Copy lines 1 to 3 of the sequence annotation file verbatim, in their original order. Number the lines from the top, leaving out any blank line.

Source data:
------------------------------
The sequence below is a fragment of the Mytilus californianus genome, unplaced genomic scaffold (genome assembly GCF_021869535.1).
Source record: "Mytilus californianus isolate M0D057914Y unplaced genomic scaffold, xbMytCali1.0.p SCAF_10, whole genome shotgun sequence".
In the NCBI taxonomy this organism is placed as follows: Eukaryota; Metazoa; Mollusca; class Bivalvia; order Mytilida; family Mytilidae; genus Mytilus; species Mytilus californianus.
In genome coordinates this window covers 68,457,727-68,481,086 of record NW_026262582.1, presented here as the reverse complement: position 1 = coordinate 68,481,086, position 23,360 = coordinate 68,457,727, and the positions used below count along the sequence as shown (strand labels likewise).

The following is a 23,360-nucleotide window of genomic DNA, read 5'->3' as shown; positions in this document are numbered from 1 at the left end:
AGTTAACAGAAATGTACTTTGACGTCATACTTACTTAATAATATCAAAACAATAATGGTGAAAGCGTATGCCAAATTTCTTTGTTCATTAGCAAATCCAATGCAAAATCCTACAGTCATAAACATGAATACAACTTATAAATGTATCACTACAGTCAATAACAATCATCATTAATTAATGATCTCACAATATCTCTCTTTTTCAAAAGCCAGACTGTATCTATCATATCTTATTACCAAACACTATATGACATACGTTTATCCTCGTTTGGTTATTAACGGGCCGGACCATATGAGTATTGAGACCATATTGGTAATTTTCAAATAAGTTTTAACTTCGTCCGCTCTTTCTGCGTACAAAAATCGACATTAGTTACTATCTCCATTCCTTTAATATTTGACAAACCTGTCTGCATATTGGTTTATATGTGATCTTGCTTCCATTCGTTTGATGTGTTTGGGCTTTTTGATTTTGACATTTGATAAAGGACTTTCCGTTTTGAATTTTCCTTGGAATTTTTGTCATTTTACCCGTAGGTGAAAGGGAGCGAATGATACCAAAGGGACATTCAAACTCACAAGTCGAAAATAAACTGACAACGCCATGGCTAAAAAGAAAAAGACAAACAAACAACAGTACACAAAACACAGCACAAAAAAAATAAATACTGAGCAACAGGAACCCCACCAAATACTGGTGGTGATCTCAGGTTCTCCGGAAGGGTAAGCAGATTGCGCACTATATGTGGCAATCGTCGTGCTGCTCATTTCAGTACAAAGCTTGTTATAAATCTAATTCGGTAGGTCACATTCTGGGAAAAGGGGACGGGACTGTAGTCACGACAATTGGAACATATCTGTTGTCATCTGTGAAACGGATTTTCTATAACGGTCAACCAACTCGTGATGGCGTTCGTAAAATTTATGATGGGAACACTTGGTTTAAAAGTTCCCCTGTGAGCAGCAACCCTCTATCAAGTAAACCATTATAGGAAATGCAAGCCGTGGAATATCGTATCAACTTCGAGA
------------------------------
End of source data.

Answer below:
The sequence below is a fragment of the Mytilus californianus genome, unplaced genomic scaffold (genome assembly GCF_021869535.1).
Source record: "Mytilus californianus isolate M0D057914Y unplaced genomic scaffold, xbMytCali1.0.p SCAF_10, whole genome shotgun sequence".
In the NCBI taxonomy this organism is placed as follows: Eukaryota; Metazoa; Mollusca; class Bivalvia; order Mytilida; family Mytilidae; genus Mytilus; species Mytilus californianus.